The phylogenetic discord between integration modules and their attached vcrABC indicates that homologous recombination - or perhaps a more directed form of 'module swapping' - has recently occurred between vcr-GIs (Figure 3). This additional inter-element recombination may be independent of ssrA-specific integration, but it would still require horizontal transfer so that 2 or more vcr-GIs are collocated within the same cell. Multiple vcr-GI variants have not been detected in the same complete genome. However, we did detect a low-coverage variant in the KB-1 metagenome assembly with 3 corroborating reads that perfectly match a different vcr-GI integration module found in VS, WL, GT, and WBC-2 cultures, providing preliminary evidence of the physical collocation of two vcr-GIs within the KB-1 culture (Additional file 5 Figure S4).
ssrA-GIs appear to be integrative and mobilizable elements
A subset of Dehalococcoides rdhAB were previously implicated in horizontal transfer [31, 32], including the trichloroethene reductase gene, tceAB . Although the selective conditions in chloroethene-contaminated environments favors maintenance of tceAB and vcrABC, the genes implicated in tceAB transfer  share no detectable homology with the ssrA-specific system described in detail here. We hypothesize that these Dehalococcoides ssrA-GIs behave as integrative and mobilizable elements ("IMEs") because they do not appear to encode conjugation, although they share many other features of the broadly defined class of integrative and conjugative elements ("ICEs") . It may be possible that conjugation is encoded by a surprisingly minimal gene set within the integration modules , similar to the small (10.9 kbp) integrating and conjugating element 'pSAM2' of Streptomyces ambofaciens, which requires only a single gene, traSA, for inter-mycelial (conjugal) transfer . Dehalococcoides core genes do include putative pil genes, the functions of which are unclear but may play a role in conjugation. Some strains of Dehalococcoides contain unambiguous prophages, providing an alternative hypothesis for the mechanism of ssrA-GI transfer, via illegitimate packaging of the excised ssrA-GI into a phage capsule. The length of Dehalococcoides ssrA-GIs is within the range of typical phage genomes. However, evidence for a complete prophage is not as ubiquitous among Dehalococcoides as the presence of ssrA-GIs, and there have been no descriptions to date of Dehalococcoides phage that also encode an rdhA, leaving the influence of phage on rdhA evolution unclear. Based on currently available evidence, we hypothesize that Dehalococcoides ssrA-GIs are mobilizable but not conjugating elements that sometimes mobilize adjacent tandem islands but in all cases rely on a host- or phage-encoded system for cell-cell transfer of a transient, presumably circular, intermediate.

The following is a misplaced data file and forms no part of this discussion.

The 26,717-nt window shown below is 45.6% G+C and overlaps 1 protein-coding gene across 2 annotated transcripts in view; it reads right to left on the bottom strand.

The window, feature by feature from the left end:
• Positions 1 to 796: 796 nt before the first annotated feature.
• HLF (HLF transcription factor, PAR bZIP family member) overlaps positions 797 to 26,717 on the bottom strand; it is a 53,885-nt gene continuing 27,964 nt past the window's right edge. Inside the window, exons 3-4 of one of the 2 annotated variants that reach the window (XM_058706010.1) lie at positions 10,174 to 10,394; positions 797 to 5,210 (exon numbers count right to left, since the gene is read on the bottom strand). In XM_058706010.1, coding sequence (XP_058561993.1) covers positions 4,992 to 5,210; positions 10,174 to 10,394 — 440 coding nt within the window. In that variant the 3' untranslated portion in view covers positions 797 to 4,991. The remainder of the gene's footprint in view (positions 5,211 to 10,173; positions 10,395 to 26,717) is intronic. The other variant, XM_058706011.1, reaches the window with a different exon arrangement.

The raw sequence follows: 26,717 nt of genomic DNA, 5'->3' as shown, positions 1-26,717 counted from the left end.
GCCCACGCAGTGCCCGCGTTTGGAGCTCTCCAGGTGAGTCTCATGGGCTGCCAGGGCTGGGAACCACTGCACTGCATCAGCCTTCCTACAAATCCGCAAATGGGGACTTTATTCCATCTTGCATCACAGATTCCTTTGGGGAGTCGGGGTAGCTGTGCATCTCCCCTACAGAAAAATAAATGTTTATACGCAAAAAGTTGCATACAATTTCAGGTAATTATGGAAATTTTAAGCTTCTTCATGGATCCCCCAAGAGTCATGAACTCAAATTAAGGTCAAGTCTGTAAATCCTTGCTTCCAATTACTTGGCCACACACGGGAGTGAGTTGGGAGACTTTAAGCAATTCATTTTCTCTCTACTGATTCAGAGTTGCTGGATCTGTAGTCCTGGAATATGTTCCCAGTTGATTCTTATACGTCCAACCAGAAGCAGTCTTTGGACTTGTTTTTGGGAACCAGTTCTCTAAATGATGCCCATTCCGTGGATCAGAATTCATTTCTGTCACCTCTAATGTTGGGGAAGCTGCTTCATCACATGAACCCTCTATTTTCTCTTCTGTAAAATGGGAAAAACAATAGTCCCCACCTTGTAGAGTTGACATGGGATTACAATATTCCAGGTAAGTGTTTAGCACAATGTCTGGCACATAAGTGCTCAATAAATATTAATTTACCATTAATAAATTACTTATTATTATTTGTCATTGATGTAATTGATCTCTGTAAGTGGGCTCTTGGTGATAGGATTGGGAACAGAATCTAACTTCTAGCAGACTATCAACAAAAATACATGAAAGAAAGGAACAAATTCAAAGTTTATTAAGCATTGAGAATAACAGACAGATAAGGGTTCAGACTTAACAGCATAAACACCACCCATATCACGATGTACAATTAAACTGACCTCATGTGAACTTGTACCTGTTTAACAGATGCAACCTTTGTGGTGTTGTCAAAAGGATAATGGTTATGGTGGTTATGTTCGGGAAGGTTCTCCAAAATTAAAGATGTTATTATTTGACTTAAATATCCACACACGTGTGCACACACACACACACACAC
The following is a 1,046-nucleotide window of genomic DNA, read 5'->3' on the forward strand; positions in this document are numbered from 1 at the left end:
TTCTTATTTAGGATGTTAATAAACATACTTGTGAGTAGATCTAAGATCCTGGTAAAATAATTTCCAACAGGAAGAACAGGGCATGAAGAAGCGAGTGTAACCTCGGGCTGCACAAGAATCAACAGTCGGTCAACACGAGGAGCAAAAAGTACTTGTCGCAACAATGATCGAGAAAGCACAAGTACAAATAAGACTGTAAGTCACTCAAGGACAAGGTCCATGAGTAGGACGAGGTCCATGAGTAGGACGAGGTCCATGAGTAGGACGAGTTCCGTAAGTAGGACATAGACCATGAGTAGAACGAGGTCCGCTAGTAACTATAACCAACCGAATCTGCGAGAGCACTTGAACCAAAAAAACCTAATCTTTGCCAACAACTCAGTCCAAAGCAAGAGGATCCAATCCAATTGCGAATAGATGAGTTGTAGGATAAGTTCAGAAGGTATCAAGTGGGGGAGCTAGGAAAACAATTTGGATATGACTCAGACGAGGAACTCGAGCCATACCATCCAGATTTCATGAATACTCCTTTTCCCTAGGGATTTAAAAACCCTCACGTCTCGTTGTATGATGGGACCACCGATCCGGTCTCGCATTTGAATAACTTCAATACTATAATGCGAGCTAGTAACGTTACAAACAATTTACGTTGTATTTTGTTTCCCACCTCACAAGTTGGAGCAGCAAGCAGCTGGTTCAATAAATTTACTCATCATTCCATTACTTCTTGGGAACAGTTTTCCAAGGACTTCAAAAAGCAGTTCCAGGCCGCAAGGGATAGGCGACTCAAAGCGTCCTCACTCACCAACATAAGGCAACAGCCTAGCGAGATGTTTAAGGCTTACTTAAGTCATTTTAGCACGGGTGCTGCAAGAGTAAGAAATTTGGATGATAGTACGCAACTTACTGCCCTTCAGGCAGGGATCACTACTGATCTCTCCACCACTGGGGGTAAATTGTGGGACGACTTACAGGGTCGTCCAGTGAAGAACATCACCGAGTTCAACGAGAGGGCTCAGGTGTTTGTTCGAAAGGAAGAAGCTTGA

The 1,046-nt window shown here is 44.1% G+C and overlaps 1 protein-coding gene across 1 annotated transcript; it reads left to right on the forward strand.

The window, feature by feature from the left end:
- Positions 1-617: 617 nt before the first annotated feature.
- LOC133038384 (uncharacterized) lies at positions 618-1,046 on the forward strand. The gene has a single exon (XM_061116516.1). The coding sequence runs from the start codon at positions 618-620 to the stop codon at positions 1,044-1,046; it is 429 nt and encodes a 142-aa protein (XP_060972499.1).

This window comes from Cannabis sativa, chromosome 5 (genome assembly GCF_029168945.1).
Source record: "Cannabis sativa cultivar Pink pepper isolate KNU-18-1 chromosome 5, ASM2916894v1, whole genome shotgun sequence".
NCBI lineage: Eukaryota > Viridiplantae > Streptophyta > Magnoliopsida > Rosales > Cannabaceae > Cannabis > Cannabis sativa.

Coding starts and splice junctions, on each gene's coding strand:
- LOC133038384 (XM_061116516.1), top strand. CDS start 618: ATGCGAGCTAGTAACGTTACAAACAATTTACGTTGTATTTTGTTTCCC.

Dehalococcoides also contains comEA, and it is unknown if Dehalococcoides is transiently competent for uptake of exogenous DNA. However, transfer via stochastic competence is an unsatisfying explanation, mainly because Dehalococcoides ssrA-GIs appear to lack genes encoding independent replication, and stable non-phage extrachromosomal elements have not been observed in Dehalococcoides [7–9].
Occasionally integrating and conjugating elements do have replicative forms , as in the case of rolling circle replication of pSAM2 in the donor cell . Maphosa et al. recently described a field site in which there were 1 to 2 orders of magnitude more vcrA copies detected than copies of tceA, bvcA, or Dehalococcoides 16S rRNA genes . vcrA was also more abundant than Dehalococcoides 16S rRNA genes in a dechlorinating bioreactor inoculated from the site , suggesting either (1) there exists a vcr-IME that can replicate independently or has integrated within an element that can replicate independently, or (2) they detected a non-Dehalococcoides population that also possesses vcrA, coexisting with a Dehalococcoides population.